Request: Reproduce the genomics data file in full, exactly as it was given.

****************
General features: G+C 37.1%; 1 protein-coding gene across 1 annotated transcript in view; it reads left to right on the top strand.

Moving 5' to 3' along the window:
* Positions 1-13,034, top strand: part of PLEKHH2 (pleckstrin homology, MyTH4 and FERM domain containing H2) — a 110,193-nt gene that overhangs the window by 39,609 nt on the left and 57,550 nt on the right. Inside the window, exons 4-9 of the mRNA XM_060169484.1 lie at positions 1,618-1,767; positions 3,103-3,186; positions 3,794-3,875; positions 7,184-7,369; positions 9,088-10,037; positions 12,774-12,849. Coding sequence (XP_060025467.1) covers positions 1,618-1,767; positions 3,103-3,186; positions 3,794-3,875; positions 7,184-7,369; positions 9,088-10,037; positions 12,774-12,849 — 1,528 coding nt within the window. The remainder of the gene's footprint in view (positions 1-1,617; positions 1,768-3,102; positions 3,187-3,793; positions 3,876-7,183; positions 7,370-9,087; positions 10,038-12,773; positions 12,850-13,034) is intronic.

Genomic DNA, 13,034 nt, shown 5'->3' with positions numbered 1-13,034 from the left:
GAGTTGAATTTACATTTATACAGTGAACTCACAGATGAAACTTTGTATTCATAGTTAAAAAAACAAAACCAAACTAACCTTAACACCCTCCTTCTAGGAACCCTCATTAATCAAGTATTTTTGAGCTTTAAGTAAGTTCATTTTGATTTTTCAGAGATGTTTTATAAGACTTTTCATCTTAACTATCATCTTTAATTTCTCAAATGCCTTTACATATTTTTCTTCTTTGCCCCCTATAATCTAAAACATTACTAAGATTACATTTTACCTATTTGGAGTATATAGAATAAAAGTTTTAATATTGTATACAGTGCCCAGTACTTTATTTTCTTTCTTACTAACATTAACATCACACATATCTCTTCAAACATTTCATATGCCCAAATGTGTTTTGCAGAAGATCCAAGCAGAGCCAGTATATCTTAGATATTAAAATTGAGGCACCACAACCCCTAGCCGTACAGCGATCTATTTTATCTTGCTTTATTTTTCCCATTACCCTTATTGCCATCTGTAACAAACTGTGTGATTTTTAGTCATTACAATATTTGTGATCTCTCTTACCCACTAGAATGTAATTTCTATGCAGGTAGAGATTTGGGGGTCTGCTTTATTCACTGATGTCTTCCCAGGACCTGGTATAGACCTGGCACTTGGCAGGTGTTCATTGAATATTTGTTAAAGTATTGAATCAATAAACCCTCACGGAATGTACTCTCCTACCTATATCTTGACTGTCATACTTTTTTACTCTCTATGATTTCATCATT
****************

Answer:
General features: G+C 37.1%; 1 protein-coding gene across 1 annotated transcript in view; it reads left to right on the top strand.

Moving 5' to 3' along the window:
* Positions 1-13,034, top strand: part of PLEKHH2 (pleckstrin homology, MyTH4 and FERM domain containing H2) — a 110,193-nt gene that overhangs the window by 39,609 nt on the left and 57,550 nt on the right. Inside the window, exons 4-9 of the mRNA XM_060169484.1 lie at positions 1,618-1,767; positions 3,103-3,186; positions 3,794-3,875; positions 7,184-7,369; positions 9,088-10,037; positions 12,774-12,849. Coding sequence (XP_060025467.1) covers positions 1,618-1,767; positions 3,103-3,186; positions 3,794-3,875; positions 7,184-7,369; positions 9,088-10,037; positions 12,774-12,849 — 1,528 coding nt within the window. The remainder of the gene's footprint in view (positions 1-1,617; positions 1,768-3,102; positions 3,187-3,793; positions 3,876-7,183; positions 7,370-9,087; positions 10,038-12,773; positions 12,850-13,034) is intronic.

Genomic DNA, 13,034 nt, shown 5'->3' with positions numbered 1-13,034 from the left:
GAGTTGAATTTACATTTATACAGTGAACTCACAGATGAAACTTTGTATTCATAGTTAAAAAAACAAAACCAAACTAACCTTAACACCCTCCTTCTAGGAACCCTCATTAATCAAGTATTTTTGAGCTTTAAGTAAGTTCATTTTGATTTTTCAGAGATGTTTTATAAGACTTTTCATCTTAACTATCATCTTTAATTTCTCAAATGCCTTTACATATTTTTCTTCTTTGCCCCCTATAATCTAAAACATTACTAAGATTACATTTTACCTATTTGGAGTATATAGAATAAAAGTTTTAATATTGTATACAGTGCCCAGTACTTTATTTTCTTTCTTACTAACATTAACATCACACATATCTCTTCAAACATTTCATATGCCCAAATGTGTTTTGCAGAAGATCCAAGCAGAGCCAGTATATCTTAGATATTAAAATTGAGGCACCACAACCCCTAGCCGTACAGCGATCTATTTTATCTTGCTTTATTTTTCCCATTACCCTTATTGCCATCTGTAACAAACTGTGTGATTTTTAGTCATTACAATATTTGTGATCTCTCTTACCCACTAGAATGTAATTTCTATGCAGGTAGAGATTTGGGGGTCTGCTTTATTCACTGATGTCTTCCCAGGACCTGGTATAGACCTGGCACTTGGCAGGTGTTCATTGAATATTTGTTAAAGTATTGAATCAATAAACCCTCACGGAATGTACTCTCCTACCTATATCTTGACTGTCATACTTTTTTACTCTCTATGATTTCATCATT